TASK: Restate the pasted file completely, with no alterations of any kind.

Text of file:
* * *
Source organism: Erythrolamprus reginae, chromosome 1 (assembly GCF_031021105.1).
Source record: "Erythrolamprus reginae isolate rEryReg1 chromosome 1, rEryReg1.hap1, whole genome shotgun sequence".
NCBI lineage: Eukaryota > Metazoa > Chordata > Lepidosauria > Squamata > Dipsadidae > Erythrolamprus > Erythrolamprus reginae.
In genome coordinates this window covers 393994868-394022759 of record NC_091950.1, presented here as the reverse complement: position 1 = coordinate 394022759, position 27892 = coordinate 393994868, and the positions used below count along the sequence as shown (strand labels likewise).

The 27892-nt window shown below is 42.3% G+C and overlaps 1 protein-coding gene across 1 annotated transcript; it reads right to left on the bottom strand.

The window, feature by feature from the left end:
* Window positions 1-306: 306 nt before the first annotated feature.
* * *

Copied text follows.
Source organism: Erythrolamprus reginae, chromosome 1 (assembly GCF_031021105.1).
Source record: "Erythrolamprus reginae isolate rEryReg1 chromosome 1, rEryReg1.hap1, whole genome shotgun sequence".
NCBI lineage: Eukaryota > Metazoa > Chordata > Lepidosauria > Squamata > Dipsadidae > Erythrolamprus > Erythrolamprus reginae.
In genome coordinates this window covers 393994868-394022759 of record NC_091950.1, presented here as the reverse complement: position 1 = coordinate 394022759, position 27892 = coordinate 393994868, and the positions used below count along the sequence as shown (strand labels likewise).

The 27892-nt window shown below is 42.3% G+C and overlaps 1 protein-coding gene across 1 annotated transcript; it reads right to left on the bottom strand.

The window, feature by feature from the left end:
* Window positions 1-306: 306 nt before the first annotated feature.